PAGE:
When my eldest daughter was finishing fifth grade, her school had a promotion ceremony for the children heading to middle school. You can picture the scene: a stage assembled on a lawn, rows of parents in folding chairs, their programs held aloft to shield from the sun. The principal and a handful of teachers gave out various awards. The ceremony was not brief; I began to wilt. Then I perked up.
Citizenship? They’re giving out citizenship awards? To kids who are especially thoughtful, fair, and kind to others?
First, understand this: my daughter is a true, devoted introvert. She has spent years hiding behind my shoulder when the two of us encounter someone we know. The routine is always the same: I’ll start a conversation, and she stands behind me. If I turn, she’ll slide further with a sweet little nod or a murmured “yeah.” She will often smile but her eyes will be drawn down.
During that fifth grade year, she excelled in the classroom while suffering outside the classroom. Girls can be mean, and some turned catty that year. My daughter was more unsettled than she’d been. Needing a new social outlet, she befriended a girl with mild to moderate physical and intellectual disabilities. I was proud when her teacher indicated that my child was “protective” of that new friend, an easy target for bullying. Wow, I thought. That’s cool. That’s the real deal. The news gave me a lump in my throat.
So when kids began trekking to the stage for those citizenship awards, I really wanted my daughter to get one. I thought that would be life-affirming — to have the student with such adult-like priorities be recognized. She was the kid who quietly did the thing that many wouldn’t do, who provided genuine and loyal companionship for a new friend who was outside the social mainstream. Her teacher had noticed this and commented on it. I figured there had to be a chance this would translate into one of those dang awards.
Among the names called were some volunteers’ children, then a set of twins, and — this one got to me — the girl who had been wedging my daughter out of their old friendship circle. And that was it. The list was complete.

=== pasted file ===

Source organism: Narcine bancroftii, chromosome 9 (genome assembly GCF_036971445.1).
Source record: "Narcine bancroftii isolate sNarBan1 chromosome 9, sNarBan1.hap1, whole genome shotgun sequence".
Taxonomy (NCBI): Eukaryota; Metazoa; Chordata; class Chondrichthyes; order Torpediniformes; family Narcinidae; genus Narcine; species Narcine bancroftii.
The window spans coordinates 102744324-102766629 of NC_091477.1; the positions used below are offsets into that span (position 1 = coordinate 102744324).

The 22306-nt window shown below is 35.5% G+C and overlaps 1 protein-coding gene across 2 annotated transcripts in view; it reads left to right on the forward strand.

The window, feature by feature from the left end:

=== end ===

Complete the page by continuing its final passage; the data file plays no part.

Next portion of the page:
My daughter didn’t comment afterward. I should have kept mum. Instead I pointed out to her that she should’ve been recognized because she was an authentic good citizen in the real sense of the word and the rest of those kids were just outgoing. That’s not really “citizenship”, it’s more like friendliness. Right? I went on.
And later I felt kind of small. And silly. And not really citizenship award material myself. But here is my struggle: I want my child to advocate for herself. I want her to get the stuff. I don’t always want her to defer to others. I want her to claim her share of the pie, to assert herself, to make her voice heard amid all the go-getters and the leaders with killer instincts. Where is my kid’s killer instinct? I worry not at all about her character, the overall moral compass that guides her. I worry she will be left behind.
As my daughter comes of age, she appears ready at virtually every turn to step aside for others. Her lexicon includes frequent use of “Oh that’s okay.” She forgives her peers — or is it that she lets them take advantage of her? She’ll shoulder the balance of a group project, assume the best of intentions in others’ behavior, and even chide me if I sound too critical or skeptical of others. She is a lovely human being, but as her mother I worry that she has also grown too comfortable with the shadows. She’s going to be stepped on by others on their way to the top.
Or will she? Perhaps my child realizes something that tends to elude many of us, myself included. In our constant effort to “win”, to get ahead, to prove a point, we may all be shorting ourselves. As noted linguist Deborah Tannen has long discussed, our very culture is built around an adversarial framework. We organize our discussion of many issues around war metaphors, pitting one side against another. Tannen wrote in the late 1990s: “Everywhere we turn, there is evidence that, in public discourse, we prize contentiousness and aggression more than cooperation and conciliation.”
Years later, Tannen’s work gives me pause. While bluster and digging-in might win the early attention, perhaps it is indeed the soft-spoken, the collaborators, the no-you-firsts who may thrive over the long term. It is not so much that you need fierce backbone for sustained happiness and success, it is that you need to listen. Those who have listened widely have gathered information and honed perspective, and can choose among well-reasoned options.
Sometimes, we teach and guide our children. Other times, our children teach and guide us. Of course I want my child to believe in the value of her contributions and feel confident enough to claim attention and resources. But her collectivist heart deserves to be more common than it is. We don’t always need to literally win; we need to achieve milestones, balance our strengths with the contributions of others, and do the quiet work. There’s no absolute truth in “success”. There’s no reason one can’t build a definition of success that invokes patience, persistence, and tending to the needs that exist in the shadows. Although I as my daughter’s mom might work myself up at times, I’m pretty sure my kid’s alright.
Originally published at medium.com